Blog Posts


Locke on Slavery: A Puzzling Set Of Assertions

John Locke’s Second Treatise of Government has little to say about slavery, but what is said is said early. Chapter Four, entitled simply enough, Of Slavery, is but a couple of pages long. Bear in mind that the Second Treatise was published in 1690; England did not formally...

Some Sobering Lessons Learned In A Year Of Living Cautiously

Fifty-three weeks ago today, I got off of an airplane in Hartford, Connecticut, and headed home to face the pandemic. Since that time, I’ve been in my office with other people once. I’ve been physically within six or so feet of non-family members not at all. I’ve eaten...


The Brutal Cynicism of the George Floyd Settlement

The utter cynicism of the $27 million settlement of the George Floyd case is breathtaking. At the very least, there ought to be a public hearing to determine whether the criminal charges against Derek Chauvin should be dismissed.
Yes, Mr. Floyd died in police custody....

An Exercise In Deconstructing White Privilege

Herewith a tutorial to those perplexed about how to navigate in this brave new world of racial sensitivity. Today’s lesson is in critical race theory. In other words, here is how you can deconstruct symbols used in everyday life to uncover signs of structural racism.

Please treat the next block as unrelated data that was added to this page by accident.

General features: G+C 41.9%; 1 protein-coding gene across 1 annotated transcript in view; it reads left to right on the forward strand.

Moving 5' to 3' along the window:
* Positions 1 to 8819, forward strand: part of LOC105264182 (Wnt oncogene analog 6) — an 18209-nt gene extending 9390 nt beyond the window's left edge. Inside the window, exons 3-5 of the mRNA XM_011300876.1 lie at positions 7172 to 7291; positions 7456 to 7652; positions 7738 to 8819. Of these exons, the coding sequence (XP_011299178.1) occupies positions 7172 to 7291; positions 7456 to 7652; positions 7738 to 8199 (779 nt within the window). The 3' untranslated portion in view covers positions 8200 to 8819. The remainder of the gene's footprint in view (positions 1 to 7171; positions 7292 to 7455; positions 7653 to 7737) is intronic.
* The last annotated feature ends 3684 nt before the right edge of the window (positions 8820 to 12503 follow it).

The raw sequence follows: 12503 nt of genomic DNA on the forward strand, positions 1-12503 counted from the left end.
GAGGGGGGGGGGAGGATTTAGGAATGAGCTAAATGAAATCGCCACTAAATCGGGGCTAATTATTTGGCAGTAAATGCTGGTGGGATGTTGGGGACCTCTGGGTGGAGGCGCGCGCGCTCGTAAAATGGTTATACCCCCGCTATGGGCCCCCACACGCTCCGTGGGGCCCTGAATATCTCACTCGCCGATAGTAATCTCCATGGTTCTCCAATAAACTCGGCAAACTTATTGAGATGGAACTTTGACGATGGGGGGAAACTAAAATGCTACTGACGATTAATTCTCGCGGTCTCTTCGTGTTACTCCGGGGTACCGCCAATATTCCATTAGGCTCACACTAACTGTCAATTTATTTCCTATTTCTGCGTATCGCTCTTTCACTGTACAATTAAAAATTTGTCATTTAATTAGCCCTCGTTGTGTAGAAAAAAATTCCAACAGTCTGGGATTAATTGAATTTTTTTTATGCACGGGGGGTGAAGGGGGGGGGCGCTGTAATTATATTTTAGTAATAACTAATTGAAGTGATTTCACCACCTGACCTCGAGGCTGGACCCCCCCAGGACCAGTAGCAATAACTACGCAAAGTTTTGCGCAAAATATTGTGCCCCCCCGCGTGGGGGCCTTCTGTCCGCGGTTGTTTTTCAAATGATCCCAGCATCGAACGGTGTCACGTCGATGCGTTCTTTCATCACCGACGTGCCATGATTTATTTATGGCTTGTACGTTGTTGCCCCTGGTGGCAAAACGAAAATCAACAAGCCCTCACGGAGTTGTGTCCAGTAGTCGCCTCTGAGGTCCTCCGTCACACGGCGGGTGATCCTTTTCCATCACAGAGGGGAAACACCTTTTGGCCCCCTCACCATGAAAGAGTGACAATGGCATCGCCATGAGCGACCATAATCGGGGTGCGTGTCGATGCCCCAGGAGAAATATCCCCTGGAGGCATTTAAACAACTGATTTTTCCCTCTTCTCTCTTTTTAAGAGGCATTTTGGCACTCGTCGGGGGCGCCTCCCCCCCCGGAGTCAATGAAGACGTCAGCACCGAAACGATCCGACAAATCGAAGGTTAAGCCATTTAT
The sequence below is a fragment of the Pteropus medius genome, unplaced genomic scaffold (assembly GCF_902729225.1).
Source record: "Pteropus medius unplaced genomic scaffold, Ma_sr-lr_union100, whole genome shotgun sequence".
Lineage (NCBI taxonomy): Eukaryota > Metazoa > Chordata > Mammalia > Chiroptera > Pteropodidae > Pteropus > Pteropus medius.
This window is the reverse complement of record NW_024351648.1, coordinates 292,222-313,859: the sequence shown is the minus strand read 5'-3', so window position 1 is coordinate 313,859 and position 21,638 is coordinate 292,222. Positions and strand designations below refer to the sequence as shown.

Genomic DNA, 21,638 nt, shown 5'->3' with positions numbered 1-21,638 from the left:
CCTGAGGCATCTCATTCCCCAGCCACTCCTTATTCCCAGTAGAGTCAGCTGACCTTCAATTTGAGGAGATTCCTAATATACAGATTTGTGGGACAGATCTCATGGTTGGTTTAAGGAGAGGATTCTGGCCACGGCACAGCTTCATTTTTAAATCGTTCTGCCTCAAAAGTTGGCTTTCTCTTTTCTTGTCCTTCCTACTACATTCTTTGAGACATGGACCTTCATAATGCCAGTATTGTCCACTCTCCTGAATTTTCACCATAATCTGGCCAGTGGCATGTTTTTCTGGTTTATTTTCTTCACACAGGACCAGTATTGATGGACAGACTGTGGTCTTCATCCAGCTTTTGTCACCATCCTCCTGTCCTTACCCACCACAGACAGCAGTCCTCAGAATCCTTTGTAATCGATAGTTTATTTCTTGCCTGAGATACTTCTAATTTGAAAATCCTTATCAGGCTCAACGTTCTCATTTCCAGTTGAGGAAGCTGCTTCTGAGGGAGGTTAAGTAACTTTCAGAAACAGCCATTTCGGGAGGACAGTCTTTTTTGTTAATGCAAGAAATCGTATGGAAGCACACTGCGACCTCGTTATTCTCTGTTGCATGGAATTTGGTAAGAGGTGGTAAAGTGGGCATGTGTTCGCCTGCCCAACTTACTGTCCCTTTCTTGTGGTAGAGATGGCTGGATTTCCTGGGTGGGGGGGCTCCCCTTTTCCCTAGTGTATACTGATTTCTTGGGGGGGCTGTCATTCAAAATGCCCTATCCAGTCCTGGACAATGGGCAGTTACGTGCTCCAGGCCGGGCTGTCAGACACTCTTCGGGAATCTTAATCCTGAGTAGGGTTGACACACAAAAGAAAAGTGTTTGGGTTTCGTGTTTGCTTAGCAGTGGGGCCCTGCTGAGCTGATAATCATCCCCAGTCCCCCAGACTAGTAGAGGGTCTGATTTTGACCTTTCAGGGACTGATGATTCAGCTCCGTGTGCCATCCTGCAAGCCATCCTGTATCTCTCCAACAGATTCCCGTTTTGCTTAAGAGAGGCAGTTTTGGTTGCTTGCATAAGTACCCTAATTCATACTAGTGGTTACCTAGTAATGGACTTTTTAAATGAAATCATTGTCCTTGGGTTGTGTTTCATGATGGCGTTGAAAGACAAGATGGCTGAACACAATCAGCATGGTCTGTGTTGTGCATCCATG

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Just Say No To The Cuomo Coup

A year ago, I watched New York Gov. Andrew Cuomo to try to catch my bearings as a pandemic struck. Donald Trump was the black beast of politics then. In the contrast media of the cable news cycle, Cuomo came out looking like a white knight. Hell, he wrote a book about it all. He was king...

An Acquittal In Derek Chauvin Case Wouldn't Surprise Me

Jury selection is scheduled to begin next week in the case of Derek Chauvin, the police officer accused of murdering George Floyd in Minneapolis late last spring. The death of Mr. Floyd sparked protests, and riots across the country on the theory that his death was demonstrative proof of...

John Locke and the Basketball Analogy

The opening moves in John Locke’s Second Treatise of Government have dramatic and rhetorical appeal, even if they lack coherence. Strictly speaking, there was no “state of nature” in which fully capable and competent individuals struck bargains with one another. And...

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